Saturday, April 4, 2009

It is better for one man to die than for the entire nation to be destroyed.

First Reading
Ezekiel 37:21-28

Thus says the LORD: I will gather the people of Israel from all of the places where they have been scattered, and bring them home to their own land. I will make them one nation, with one ruler. Never again will they be divided into two nations, or two kingdoms. No longer will they defile themselves with idols. I will cleanse them from their transgressions. Then, they will be my people, and I will be their God.

My servant David will be their king, and there will only be one shepherd. They will obey my statues, and observe my decrees. They will live in the land I gave to my servant Jacob, the land where their forefathers lived. I will make a covenant of peace with them, an everlasting covenant. I will make my home among them. I will be their God, and they will be my people. I will place my Temple among them forever. Then the nations will know that I am the Lord, who makes Israel holy.

Responsorial Psalm
Jeremiah 31

R/ The LORD will guard us, as a shepherd guards his flock.

Hear the word of the LORD, you nations of the world;
Proclaim it in distant coastlands.
He who scattered his people with gather them together,
And guard them as a shepherd guards his flock. R/

For the LORD shall ransom Jacob,
And redeem him from the hand of his conqueror.
They will come home rejoicing,
Singing songs of joy on the heights of Zion.
They will be radiant with the LORD’s blessings,
Abundant crops of grain, wine and olive oil
Healthy flocks and herds. R/

Then the young women will dance for joy,
The young men and old will join the celebration.
For I will turn their mourning into joy,
I will console them, and exchange their sorrow for joy. R/

John 11:45-56

Many of those who had come to Mary believed in Jesus when they saw him raise Lazarus from his tomb. But some went to the Pharisees, and told them what Jesus had done. The chief priests and the Pharisees then called the Sanhedrin together.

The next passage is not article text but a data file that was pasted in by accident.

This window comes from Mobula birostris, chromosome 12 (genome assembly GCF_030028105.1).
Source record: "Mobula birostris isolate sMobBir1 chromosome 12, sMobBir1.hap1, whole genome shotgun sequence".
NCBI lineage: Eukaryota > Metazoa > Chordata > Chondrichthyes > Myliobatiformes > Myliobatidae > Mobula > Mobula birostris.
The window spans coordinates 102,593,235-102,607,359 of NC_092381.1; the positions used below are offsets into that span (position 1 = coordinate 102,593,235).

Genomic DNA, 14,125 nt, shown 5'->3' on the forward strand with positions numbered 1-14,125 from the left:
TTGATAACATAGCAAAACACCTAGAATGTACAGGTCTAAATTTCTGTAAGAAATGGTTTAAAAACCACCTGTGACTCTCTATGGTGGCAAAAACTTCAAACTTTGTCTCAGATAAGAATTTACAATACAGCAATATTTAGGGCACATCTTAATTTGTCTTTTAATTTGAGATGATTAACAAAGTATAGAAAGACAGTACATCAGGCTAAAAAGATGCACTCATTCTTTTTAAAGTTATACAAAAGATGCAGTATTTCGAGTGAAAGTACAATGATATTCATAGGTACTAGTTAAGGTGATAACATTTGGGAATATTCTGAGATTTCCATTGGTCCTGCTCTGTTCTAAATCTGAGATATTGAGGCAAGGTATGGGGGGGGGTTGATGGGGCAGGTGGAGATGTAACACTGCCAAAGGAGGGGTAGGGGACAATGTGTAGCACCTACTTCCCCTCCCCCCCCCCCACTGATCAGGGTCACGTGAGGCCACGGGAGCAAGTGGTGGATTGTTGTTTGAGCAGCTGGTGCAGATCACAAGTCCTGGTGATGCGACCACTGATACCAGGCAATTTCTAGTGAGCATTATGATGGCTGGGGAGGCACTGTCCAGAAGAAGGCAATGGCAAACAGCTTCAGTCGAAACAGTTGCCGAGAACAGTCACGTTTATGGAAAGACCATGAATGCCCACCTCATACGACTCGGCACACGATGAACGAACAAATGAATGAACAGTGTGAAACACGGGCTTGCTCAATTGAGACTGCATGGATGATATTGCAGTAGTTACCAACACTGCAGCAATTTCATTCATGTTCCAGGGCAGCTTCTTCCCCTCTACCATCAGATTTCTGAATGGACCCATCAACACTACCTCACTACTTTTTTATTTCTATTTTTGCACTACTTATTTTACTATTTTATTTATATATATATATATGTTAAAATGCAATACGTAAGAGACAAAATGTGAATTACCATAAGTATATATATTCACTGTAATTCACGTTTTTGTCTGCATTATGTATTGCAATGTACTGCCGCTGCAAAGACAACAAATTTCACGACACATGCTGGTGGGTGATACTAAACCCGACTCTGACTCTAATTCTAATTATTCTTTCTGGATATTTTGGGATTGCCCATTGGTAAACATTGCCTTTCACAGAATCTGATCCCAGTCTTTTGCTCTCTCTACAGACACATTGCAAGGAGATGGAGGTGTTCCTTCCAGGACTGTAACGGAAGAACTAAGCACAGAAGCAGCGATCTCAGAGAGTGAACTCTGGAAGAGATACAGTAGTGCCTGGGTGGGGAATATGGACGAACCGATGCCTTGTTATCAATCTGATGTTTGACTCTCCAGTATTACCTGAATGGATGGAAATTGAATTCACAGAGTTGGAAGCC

“What are we going to do?” they asked themselves. “This man is performing many miraculous signs. If we allow this to continue, everyone will believe in him. Then the Roman army will come and destroy our Temple and our nation.”

Caiphas, who was high priest that year, said, “You don’t know what you’re talking about! Don’t you realize that it’s better for one man to die for the people, than for the entire nation to be destroyed?” He did not say that on his own. Because he was high priest at the time, he was led to prophesy that Jesus would die for the nation. But not only for that nation, but to gather together and unite the people of God scattered around the world.

Beginning then, the Jewish leaders began to plot the death of Jesus. So Jesus stopped walking about in public among the people, and left Jerusalem. He went to the village of Ephraim, in the desert, and remained there with his disciples.

It was nearly time for the Passover celebration, and people from all over the country came up to Jerusalem early, so they could go through the purification ceremony before the Festival began. They kept looking for Jesus, but as they walked in the Temple precincts, they asked one another, “What do you think? He’s not coming here for the Feast, is he?”

This reading from Ezekiel and the psalm of Jeremiah tell of God’s promise to gather the scattered remnants of Israel from around the world, and bring them home to the Holy City. The raising of Lazarus from the tomb is the seventh and last of the “signs” in John’s gospel of the coming of the Savior.

Consider the effect the raising of Lazarus upon the witnesses. Some believe in him, others go and report the event to the Priests and Pharisees, who have decreed that “anyone who acknowledges Jesus to be the Messiah is to be expelled from the synagogue (John 9:22). Reflect on the true meaning of Caiaphas’ comment, which John interprets as prophecy: “It is better for one man to die than for the entire nation to be destroyed.” Ironically, the Priests and the Pharisees, the religious authorities of God’s chosen people, decide to silence this obstreperous street preacher from Galilee by having him arrested and put to death. And by his death and resurrection, Jesus will open the gates of Heaven to all who have died in God’s favor, from the beginning of time, until the day He comes again in glory to judge the living and the dead.

John composed his gospel well after the destruction of Jerusalem in AD 70. I imagine there might have been a wry smile on his face as he penned these words.

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